#Eastwooding is the Twitter meme of the day
Eastwood, for those who missed it, spent a large part of his speech talking to an empty chair that played the part of President Obama. The reaction on Twitter, as The Washington Post’s Jen Chaney noted, was nearly instant and almost uniformly perplexed.
Of course, the Twittersphere — the people who brought you Tebowing, planking and owling — soon flooded the social network with pictures of people casting admonishing fingers their own empty chairs. Or glaring at empty chairs. Or having their pets glare at empty chairs.
Here’s a look at some of what’s out there:
Did you invest in Facebook?
As part of our continuing coverage of Facebook's IPO, we're looking to chat with the company’s shareholders.
Did you buy shares in Facebook’s public offering last week? How do you feel about the stock’s performance? Tell us about your experiences here:
Facebook IPO: Are you going to buy?
Facebook has now been officially listed on the Nasdaq, with co-founder Mark Zuckerberg ringing Friday’s symbolic opening bell. Priced at $38 per share, the social network is now worth $104 billion.
Individual investors were largely cut out of the IPO, but anyone can buy shares now that the company is on the market — though probably not anywhere near the opening price.
Stocks opened high Friday morning, as investors anticipated official Facebook trading, set to begin at 11 a.m.
Tell us: Are you planning to buy any Facebook stock?
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In online video, minorities find an audience
This story originally appeared in Saturday’s edition of The Washington Post:
Catch Kevin Wu’s latest comedy program on YouTube, and you might think he’s nothing more than a young Asian American talking to a camera in his bedroom. But almost each of his shows command at least 2 million views — rivaling the nightly TV audiences of Jon Stewart and Stephen Colbert.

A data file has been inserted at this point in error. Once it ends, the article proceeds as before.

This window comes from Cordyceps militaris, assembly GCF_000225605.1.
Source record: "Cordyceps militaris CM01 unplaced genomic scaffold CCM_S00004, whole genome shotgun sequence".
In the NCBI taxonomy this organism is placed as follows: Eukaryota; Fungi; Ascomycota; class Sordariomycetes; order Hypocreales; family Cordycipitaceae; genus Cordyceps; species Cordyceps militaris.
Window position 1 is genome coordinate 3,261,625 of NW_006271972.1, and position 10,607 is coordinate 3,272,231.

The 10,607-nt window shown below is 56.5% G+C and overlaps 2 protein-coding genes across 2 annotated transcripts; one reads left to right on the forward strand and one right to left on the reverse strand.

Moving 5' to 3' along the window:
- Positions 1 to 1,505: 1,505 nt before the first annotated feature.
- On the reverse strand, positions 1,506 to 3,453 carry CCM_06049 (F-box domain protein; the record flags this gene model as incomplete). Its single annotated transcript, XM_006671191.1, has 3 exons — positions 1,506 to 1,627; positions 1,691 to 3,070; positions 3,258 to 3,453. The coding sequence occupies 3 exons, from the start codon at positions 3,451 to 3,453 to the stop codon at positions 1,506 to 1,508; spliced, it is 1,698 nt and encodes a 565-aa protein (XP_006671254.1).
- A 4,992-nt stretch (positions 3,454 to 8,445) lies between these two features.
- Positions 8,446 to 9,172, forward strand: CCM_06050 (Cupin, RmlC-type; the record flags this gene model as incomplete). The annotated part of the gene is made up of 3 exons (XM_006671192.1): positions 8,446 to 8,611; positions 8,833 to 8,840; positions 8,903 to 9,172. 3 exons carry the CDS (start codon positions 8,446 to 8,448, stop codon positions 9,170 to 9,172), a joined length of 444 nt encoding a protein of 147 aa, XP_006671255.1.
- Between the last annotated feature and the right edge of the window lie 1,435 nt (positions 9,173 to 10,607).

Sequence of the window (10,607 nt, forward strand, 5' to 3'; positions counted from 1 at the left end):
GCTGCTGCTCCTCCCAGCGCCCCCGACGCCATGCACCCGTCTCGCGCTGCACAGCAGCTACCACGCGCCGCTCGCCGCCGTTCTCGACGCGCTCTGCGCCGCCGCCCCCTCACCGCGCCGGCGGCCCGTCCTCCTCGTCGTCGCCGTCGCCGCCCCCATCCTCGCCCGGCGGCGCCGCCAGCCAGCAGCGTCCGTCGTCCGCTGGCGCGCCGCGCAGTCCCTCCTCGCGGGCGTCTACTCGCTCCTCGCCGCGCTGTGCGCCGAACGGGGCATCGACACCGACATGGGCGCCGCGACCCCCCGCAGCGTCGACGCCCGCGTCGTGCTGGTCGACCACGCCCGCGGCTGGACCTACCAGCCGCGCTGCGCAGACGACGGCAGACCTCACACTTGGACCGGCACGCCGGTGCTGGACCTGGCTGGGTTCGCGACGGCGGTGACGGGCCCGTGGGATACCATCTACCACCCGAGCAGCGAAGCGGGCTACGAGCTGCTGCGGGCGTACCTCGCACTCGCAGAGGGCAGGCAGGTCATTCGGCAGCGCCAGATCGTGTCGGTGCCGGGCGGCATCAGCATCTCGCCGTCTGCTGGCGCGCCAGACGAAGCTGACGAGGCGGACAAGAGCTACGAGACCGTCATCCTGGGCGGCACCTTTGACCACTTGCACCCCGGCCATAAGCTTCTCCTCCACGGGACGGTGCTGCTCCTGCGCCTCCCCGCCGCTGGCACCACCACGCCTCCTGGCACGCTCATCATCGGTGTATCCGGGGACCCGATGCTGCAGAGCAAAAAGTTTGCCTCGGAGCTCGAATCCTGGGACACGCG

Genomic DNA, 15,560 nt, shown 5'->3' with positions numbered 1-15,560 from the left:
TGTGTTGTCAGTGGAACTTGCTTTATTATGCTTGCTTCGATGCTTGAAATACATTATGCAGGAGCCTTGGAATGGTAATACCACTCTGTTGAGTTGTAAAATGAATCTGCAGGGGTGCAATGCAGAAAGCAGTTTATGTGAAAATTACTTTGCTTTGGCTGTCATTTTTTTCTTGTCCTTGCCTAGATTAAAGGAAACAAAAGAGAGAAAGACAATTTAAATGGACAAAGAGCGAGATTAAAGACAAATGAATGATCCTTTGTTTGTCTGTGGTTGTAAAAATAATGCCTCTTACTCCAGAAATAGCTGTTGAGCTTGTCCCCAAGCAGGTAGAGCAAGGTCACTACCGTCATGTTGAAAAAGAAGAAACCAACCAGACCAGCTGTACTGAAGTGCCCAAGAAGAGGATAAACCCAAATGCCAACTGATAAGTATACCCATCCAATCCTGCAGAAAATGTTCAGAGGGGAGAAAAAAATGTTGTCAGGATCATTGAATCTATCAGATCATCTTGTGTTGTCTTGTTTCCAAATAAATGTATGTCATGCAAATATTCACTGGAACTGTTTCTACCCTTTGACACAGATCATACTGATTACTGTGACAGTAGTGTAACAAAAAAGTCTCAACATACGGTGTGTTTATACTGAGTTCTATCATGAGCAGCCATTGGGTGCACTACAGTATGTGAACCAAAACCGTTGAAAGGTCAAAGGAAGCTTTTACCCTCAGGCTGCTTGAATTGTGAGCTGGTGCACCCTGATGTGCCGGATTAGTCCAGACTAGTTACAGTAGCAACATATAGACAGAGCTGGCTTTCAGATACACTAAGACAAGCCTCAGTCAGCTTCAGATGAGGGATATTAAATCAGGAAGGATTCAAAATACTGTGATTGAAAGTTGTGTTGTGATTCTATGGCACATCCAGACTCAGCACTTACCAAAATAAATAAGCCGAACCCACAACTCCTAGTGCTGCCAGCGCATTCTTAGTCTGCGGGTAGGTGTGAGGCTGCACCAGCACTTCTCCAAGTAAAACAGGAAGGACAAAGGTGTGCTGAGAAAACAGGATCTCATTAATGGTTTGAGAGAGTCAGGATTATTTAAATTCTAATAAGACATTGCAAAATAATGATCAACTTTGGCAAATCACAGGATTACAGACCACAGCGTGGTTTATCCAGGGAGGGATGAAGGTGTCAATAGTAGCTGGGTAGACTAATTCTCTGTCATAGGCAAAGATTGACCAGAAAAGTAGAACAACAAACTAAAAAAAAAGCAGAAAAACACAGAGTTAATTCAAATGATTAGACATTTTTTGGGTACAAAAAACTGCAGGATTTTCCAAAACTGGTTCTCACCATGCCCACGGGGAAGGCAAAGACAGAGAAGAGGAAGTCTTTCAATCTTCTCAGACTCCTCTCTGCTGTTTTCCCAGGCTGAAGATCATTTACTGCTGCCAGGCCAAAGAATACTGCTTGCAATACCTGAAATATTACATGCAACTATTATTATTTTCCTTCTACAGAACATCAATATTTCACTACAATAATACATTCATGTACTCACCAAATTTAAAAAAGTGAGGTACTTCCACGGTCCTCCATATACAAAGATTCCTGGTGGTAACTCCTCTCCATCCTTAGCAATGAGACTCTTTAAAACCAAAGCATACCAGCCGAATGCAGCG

A disproportionate share of YouTube’s top personalities are minorities, a striking contrast to the most popular shows on mainstream television, where the stars are largely white. These minority-produced, home-grown shows are drawing massive audiences — the top one has 5.2 million subscribers — enough to attract the attention of major advertisers.
On Wu’s videos, ads for Mazda and Toyota pop up. Michelle Phan, a Vietnamese American beauty guru, who ranks 20th among YouTube’s most popular channels, has become a spokeswoman for Lancome. YouTube declined to reveal how much such producers earn, but it says hundreds of them make at least six figures annually.
“A lot of U.S. marketers are leaving minority audiences on the table,” said Seneca Mudd, the director of industry initiatives at the Interactive Advertising Bureau. “Advertisers would ignore that trend at their own peril.”Continue reading this post »
Facebook buys Instagram: Social media users react
Facebook announced Monday that it will acquire the photo-sharing software company Instagram for the sum of $1 billion.
The announcement was met with a flurry of responses on social media, including hundreds of photos on Instagram and tens of thousands of shares and likes of the original post by Facebook CEO Mark Zuckerberg.
Read reactions of social media users, plus official statements from both Facebook and Instagram:Continue reading this post »